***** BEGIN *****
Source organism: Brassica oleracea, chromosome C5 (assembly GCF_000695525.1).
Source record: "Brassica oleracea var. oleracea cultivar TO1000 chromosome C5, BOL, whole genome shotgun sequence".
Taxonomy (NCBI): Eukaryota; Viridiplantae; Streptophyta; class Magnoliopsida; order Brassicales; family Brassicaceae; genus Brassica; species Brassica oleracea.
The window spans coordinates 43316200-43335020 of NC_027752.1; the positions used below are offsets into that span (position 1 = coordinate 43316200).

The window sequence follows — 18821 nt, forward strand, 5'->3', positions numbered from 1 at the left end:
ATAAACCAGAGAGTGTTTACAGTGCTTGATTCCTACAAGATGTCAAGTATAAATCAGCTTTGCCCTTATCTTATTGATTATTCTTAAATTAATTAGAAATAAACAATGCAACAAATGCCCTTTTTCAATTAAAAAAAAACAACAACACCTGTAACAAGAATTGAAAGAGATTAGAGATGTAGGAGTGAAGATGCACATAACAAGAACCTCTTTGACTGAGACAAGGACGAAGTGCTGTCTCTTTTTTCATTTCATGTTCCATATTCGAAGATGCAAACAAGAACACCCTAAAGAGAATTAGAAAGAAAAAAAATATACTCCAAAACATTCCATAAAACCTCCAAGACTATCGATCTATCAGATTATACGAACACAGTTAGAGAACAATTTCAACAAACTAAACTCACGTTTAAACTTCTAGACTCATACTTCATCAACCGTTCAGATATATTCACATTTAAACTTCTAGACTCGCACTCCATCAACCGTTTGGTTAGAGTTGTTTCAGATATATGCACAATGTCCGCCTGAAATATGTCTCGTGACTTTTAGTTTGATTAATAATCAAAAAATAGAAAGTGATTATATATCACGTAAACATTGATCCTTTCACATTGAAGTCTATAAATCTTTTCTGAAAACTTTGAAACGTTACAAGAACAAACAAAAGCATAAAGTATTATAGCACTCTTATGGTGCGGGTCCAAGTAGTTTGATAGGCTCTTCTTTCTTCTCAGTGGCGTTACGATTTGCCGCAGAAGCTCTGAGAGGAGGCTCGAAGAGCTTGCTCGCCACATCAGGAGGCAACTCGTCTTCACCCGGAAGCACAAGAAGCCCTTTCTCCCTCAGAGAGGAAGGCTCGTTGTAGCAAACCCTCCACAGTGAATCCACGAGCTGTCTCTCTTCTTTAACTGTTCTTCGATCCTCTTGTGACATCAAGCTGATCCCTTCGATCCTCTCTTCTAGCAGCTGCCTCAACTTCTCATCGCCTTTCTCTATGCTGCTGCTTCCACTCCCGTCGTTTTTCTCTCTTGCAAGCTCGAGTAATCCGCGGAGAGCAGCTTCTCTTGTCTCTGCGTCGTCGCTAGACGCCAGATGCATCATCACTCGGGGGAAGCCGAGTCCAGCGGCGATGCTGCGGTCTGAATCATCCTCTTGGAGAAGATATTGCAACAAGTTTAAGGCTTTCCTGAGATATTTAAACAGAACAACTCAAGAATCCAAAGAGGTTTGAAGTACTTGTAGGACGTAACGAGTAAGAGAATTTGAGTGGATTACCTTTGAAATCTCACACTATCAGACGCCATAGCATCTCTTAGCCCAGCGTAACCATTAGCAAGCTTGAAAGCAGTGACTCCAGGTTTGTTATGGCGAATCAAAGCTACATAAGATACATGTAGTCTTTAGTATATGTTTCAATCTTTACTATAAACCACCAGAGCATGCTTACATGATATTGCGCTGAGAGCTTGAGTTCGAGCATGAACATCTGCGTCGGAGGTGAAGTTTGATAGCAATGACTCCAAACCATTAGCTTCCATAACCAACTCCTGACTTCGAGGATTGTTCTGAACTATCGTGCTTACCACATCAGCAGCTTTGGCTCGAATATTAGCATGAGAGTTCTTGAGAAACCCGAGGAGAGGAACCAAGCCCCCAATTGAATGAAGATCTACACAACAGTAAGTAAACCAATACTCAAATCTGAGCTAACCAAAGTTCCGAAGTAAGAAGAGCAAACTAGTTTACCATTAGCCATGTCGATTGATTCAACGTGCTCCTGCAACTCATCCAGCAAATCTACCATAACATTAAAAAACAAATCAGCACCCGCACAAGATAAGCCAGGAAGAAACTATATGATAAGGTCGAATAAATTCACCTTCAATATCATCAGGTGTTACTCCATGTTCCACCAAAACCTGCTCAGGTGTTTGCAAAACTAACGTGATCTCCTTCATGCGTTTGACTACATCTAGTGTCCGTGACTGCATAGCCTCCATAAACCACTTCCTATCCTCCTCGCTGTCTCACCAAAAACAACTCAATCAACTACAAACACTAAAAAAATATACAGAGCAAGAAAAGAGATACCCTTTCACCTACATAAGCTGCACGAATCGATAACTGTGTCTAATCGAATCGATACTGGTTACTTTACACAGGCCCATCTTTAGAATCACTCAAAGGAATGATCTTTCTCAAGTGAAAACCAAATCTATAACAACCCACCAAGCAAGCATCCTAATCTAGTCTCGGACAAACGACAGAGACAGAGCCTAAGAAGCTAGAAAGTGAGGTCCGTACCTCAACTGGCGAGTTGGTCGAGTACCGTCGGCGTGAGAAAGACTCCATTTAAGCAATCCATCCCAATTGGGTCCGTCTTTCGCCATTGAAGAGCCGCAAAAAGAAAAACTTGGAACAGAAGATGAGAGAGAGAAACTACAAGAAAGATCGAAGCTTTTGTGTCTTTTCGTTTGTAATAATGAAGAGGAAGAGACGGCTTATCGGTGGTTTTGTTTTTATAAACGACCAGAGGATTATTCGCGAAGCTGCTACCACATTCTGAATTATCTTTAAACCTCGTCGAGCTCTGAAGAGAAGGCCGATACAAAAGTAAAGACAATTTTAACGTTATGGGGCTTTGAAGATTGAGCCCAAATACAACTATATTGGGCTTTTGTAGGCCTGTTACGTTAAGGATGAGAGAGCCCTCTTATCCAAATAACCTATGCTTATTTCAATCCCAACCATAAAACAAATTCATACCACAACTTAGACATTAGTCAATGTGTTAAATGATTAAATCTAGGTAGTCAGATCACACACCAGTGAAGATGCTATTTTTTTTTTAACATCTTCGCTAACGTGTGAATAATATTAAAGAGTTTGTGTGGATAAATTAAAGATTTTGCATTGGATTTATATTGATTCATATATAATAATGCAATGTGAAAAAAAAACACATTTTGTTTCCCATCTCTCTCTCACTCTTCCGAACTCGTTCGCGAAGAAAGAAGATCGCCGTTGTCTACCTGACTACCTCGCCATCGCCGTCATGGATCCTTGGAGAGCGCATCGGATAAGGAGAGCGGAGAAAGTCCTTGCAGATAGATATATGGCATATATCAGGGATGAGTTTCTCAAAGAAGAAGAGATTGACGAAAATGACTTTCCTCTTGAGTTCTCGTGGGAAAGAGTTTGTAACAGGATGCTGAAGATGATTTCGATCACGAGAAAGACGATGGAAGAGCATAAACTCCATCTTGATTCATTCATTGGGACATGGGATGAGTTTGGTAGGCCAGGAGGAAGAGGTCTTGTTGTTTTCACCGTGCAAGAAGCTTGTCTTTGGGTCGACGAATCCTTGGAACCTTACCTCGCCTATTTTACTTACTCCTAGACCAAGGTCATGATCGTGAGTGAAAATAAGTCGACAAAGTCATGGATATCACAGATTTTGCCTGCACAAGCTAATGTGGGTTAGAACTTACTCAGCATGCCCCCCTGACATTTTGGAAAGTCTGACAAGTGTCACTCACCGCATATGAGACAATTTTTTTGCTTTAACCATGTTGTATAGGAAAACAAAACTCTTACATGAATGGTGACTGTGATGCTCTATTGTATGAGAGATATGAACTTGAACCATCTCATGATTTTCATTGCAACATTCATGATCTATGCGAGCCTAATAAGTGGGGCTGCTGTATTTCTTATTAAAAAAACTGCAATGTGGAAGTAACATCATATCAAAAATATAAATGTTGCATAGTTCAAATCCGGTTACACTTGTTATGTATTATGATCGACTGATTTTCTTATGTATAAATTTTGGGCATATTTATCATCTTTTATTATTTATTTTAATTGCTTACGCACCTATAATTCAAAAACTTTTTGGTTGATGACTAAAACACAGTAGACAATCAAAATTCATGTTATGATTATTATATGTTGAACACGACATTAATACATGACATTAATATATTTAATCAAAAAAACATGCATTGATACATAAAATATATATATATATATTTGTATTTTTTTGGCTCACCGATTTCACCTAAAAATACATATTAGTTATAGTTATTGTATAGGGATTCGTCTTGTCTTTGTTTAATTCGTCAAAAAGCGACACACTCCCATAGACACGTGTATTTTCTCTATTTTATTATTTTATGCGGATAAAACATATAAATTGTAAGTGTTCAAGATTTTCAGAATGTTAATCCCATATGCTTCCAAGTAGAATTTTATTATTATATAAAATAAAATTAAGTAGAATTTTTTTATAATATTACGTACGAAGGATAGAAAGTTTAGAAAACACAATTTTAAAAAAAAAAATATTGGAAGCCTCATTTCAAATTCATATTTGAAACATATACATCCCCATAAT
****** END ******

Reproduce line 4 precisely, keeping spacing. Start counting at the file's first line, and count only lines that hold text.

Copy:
The window spans coordinates 43316200-43335020 of NC_027752.1; the positions used below are offsets into that span (position 1 = coordinate 43316200).